But I shouldn’t be.
A complete profile is an optimized profile.
LinkedIn makes it well known that company profiles that are complete get more views – 30% more views per week, actually.
Similar stats exist for most, if not all, social media platforms.
LinkedIn also makes it easy to complete a profile.
In addition to laying out a step-by-step process for completing it, it also offers a checklist, which is visualized on the completion meter.
The completion meter, as it’s called by LinkedIn, will be available to page administrators from the admin dashboard officially called the Page’s Admin View until the page is 100% complete.
A page will be complete when the entire checklist is marked complete, including:
- Company size
- Website URL
- Street Address
- Custom button
- Your first post
Moving down the checklist, the next field to complete is the description.
Even LinkedIn recommends including keywords here to help with visibility.
For instance, if your business is a car dealership, your description should include keywords like [car], [vehicle], and the flagship auto brand represented at the dealership, if there is one, just to name a few.
In addition to the page logo, which was covered above, a cover image is needed to optimize a brand profile. It should be 1,128px x 191px size and can be a JPG, JPEG, or PNG.
A cover image offers a bit more flexibility than a logo, so find a creative way to portray your business that can potentially make a first impression on many people and speaks to what the brand does and/or represents.
Like any online business profile, business location is important, especially for a brick-and-mortar location that people need to go to.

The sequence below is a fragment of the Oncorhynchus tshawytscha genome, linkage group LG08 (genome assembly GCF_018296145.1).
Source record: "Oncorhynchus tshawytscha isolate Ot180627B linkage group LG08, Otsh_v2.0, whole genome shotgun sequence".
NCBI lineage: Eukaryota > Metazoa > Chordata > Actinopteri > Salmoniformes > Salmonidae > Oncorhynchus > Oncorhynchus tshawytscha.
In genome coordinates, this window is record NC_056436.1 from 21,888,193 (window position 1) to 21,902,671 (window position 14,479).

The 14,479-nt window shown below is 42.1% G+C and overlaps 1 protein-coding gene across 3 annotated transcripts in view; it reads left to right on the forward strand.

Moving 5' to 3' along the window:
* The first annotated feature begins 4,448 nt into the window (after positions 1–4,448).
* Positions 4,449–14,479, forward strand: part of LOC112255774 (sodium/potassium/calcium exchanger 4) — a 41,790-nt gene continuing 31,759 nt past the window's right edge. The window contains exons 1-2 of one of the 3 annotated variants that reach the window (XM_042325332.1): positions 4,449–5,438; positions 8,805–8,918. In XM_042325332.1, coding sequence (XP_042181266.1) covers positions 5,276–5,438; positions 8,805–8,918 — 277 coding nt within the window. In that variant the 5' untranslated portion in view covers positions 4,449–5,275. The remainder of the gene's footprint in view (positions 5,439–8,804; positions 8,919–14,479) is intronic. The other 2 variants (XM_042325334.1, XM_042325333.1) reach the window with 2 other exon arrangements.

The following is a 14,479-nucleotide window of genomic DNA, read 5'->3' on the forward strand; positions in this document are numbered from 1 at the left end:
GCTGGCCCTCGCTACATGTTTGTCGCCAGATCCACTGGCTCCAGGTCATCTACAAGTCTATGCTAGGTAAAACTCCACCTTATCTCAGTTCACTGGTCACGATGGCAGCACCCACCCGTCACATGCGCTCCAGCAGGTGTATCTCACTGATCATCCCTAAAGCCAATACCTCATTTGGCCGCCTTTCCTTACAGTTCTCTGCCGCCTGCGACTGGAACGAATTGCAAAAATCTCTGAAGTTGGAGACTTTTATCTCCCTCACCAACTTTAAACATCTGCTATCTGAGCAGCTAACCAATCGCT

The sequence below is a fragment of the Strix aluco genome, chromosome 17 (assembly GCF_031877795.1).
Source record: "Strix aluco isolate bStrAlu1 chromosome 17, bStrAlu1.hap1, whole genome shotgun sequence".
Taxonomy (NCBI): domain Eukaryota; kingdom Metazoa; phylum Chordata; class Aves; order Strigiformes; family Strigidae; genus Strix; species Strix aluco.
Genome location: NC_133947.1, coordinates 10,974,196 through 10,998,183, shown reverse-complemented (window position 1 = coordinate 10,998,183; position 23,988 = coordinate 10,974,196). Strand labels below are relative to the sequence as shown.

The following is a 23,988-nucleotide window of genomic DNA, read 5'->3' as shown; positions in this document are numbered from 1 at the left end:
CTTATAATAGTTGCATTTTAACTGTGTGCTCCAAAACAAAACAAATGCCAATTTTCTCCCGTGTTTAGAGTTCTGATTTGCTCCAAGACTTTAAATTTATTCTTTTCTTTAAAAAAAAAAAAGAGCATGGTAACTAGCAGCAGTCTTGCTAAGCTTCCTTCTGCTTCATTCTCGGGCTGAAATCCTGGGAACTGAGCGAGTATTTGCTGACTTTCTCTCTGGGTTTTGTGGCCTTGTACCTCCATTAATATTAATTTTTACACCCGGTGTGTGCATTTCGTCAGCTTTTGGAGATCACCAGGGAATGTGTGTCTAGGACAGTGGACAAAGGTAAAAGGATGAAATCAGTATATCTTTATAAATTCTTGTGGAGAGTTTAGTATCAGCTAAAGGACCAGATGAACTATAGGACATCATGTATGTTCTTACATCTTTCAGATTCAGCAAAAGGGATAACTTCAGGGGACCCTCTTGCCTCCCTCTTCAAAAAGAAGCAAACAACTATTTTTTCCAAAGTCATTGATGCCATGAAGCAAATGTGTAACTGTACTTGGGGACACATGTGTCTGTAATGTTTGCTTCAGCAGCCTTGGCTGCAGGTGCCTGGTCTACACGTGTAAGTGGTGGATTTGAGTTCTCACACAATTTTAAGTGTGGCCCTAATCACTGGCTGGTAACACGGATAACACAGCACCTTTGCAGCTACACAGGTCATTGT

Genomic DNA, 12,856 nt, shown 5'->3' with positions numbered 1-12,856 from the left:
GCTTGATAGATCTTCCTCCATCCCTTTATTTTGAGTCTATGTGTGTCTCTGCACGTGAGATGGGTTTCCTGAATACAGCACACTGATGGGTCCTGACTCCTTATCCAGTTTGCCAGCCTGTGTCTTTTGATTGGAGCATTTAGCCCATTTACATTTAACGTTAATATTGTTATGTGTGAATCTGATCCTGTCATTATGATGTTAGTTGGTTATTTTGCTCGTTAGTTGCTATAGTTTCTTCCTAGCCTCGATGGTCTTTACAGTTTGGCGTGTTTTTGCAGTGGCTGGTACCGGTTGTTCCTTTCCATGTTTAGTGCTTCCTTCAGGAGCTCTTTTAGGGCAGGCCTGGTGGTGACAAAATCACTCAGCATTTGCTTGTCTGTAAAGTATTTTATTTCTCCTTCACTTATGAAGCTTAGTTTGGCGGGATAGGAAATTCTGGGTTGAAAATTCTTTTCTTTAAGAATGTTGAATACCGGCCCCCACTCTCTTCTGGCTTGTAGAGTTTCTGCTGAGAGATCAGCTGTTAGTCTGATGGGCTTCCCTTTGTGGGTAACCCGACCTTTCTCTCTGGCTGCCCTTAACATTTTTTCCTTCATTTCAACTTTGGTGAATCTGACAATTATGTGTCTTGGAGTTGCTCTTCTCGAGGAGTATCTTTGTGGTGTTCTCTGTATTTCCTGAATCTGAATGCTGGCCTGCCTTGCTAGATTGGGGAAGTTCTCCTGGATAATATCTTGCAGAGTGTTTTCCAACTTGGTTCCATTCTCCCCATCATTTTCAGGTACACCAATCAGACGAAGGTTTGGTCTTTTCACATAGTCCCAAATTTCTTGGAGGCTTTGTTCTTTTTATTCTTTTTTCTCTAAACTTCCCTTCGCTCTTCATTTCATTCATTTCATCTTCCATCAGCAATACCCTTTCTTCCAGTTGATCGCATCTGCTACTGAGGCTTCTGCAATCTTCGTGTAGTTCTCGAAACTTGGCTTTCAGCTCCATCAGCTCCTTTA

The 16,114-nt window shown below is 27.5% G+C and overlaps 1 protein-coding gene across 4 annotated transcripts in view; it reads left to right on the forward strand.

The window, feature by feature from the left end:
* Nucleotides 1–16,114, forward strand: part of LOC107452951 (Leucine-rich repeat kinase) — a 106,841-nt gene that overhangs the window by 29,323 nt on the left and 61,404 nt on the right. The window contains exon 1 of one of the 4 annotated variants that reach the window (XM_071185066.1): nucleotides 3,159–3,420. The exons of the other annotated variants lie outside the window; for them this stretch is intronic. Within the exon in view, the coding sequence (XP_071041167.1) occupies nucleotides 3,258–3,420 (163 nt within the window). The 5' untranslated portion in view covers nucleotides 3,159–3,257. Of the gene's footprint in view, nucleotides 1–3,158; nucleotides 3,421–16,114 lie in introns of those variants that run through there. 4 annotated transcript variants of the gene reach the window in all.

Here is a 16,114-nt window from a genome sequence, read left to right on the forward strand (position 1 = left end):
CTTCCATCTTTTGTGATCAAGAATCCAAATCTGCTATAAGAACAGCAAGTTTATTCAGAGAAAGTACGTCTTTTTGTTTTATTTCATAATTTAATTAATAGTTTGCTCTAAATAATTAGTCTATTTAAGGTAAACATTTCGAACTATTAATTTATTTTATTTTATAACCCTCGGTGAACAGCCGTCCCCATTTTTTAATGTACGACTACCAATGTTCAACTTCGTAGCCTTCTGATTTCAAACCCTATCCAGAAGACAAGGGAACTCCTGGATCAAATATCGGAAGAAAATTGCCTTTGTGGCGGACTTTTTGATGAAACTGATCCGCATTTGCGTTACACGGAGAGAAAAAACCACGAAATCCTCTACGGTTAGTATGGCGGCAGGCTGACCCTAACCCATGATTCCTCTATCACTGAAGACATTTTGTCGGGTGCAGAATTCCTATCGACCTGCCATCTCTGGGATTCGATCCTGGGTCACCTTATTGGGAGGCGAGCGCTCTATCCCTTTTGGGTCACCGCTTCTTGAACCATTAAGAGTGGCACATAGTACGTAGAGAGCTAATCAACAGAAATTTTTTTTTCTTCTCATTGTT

Consistency is important here just as it is with other mandatory fields in the profile.
The custom button feature offers five different call-to-action options:
- Visit website (default)
- Contact us
- Learn more
- Sign up
You can also, of course, customize where that CTA goes in respect to the URL destination for each specific action.
And there is the option to turn off the custom button completely in the upper-righthand corner.
Lastly, before posting your first post to complete the profile-setup checklist, add three hashtags related to topics important to your brand.
They should be high-level topics directly related to the brand like #cars, #cardealership, #bmwdealer, #newyorkcity, etc. (when sticking with the car dealership example).
Getting Engagement & Building Trust
The entire point of building out and optimizing a company’s LinkedIn profile is to not just to get it noticed on the web but to attract potential customers to the brand and its page through quality engagement.
That engagement eventually builds trust with the brand and the people operating it, and that could ultimately be what drives leads and business.
Of course, the best brands don’t focus on sales and leads.
They focus on being a valuable asset to the people they reach, however that may be.
It’s always best to act with the customer in mind. Keep that in mind every time you’re posting to your LinkedIn company page.
Don’t just post to LinkedIn to show that your page is alive.
Post with a purpose and offer your audience value.
That will help make an impression that matters and keep your brand top of mind when the time comes to rely on the brand for a product or service.